This blogger seems to think so. After reading this I straight away could see how travel guides would be ideal as ebooks. There used to be a very popular travel guide in these parts called Africa on a Shoestring. I came to Botswana as a volunteer and all of the volunteers from all of the countries had this book. Twice it let me seriously down by being outdated.
Once my husband and I were leaving Chimanimani National Park in Zimbabwe. We wanted a short way to get to the Ruins. It had rained forever and we were camping with our newborn daughter and all we wanted was to be out of the mountains. So we pulled out Africa on a Shoestring and there was the map with a road that cut through the mountains making our trip, we thought at the time, shorter. What they failed to mention was that the word road was used quite loosely in the book. This road was a very thin, one lane, dirt path with towering mountains on one side and bottomless valleys on the other, and rail guards were obviously considered a waste of money. Once we were on it, turning around was not an option, it could not be done. It was about 30 kms but it took us hours. Luckily, we met no motorised vehicles on the way. I'm not sure what we would have done if we had. For a long time afterwards I had nightmares envisioning that scenario.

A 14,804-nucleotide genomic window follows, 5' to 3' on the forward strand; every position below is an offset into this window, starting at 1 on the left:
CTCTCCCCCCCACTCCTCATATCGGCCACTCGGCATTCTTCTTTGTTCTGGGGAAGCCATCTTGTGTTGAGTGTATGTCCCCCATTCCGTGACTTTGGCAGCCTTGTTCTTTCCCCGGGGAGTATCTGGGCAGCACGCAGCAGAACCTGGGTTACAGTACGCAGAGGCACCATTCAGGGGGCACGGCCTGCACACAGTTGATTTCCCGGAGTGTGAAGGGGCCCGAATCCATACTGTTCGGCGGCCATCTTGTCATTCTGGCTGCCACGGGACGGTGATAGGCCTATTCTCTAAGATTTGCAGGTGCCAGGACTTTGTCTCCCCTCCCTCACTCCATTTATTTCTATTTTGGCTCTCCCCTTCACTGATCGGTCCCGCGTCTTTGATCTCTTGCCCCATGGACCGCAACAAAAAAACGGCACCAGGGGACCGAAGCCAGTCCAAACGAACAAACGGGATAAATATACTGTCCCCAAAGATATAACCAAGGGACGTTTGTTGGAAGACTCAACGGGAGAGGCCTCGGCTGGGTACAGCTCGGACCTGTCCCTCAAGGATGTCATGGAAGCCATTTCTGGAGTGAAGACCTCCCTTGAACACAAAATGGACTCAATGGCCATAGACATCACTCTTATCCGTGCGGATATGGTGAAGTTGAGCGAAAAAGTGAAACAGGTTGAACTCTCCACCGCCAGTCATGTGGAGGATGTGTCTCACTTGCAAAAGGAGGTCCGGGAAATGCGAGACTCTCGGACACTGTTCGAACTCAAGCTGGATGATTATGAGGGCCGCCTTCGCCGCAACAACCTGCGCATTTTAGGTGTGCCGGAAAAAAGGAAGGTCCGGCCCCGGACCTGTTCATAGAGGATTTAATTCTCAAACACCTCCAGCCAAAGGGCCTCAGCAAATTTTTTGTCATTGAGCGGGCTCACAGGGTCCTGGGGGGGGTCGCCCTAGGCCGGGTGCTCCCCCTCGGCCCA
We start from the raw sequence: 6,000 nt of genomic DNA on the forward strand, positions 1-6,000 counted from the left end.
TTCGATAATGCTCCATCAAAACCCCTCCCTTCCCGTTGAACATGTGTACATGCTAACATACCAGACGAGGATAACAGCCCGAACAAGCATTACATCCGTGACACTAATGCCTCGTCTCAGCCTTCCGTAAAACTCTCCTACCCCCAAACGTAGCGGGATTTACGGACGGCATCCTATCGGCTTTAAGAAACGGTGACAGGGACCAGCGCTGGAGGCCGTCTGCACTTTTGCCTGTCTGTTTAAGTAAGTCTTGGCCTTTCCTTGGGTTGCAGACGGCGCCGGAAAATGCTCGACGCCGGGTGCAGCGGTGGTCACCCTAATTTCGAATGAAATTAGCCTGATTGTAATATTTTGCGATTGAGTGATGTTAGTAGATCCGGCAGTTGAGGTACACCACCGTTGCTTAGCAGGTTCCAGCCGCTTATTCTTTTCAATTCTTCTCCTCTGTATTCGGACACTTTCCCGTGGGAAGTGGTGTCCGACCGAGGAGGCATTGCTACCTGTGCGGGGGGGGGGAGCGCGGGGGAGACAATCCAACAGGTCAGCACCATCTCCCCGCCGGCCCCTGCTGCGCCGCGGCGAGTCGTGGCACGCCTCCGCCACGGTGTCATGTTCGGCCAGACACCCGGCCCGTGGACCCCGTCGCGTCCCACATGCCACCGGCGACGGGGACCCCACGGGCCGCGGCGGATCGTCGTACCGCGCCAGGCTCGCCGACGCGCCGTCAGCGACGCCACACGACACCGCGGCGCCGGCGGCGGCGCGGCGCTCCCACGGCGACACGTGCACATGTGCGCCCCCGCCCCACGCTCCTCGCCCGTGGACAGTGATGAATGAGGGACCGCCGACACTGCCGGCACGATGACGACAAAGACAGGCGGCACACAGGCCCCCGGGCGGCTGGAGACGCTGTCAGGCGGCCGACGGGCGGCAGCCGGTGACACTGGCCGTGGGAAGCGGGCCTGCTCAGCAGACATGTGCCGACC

In the other case, when my husband and I were just dating we decided to hitch across two deserts (the Kgalagadi and the Namib) to go to the Atlantic Ocean in Swakopmund, Namibia. We had P500, taking this shoestring business to the extreme. We knew we had a free place to sleep in Gantsi before we crossed the border. We needed somewhere to sleep in Windhoek and Africa on a Shoestring recommended a youth hostel. By the time we got to Windhoek, which was a few days later than we had expected after sleeping a few days on the roadside, the youth hostel was no where to be found. It was now a high rise complex of flats which seemed to house only Christians. They were nice, though. They even took us in for breakfast.
The point I'm trying to make is that tourist guides become obsolete almost as soon as they're printed. Ebook tourist guides could be updated continuously. The publishers could constantly add readers' comments. They would be dynamic and, more importantly, always correct.
One interesting thing that Martyn Daniels says in this post is that it is time to stop thinking of books as one big homogeneous industry just because they are all published on paper. There are so many sectors within publishing,each with their own way to be sold. Some are more suitable as ebooks, some may not be. Some can be sold, some given away free. Again, we need to open our minds and step forward into these exciting times.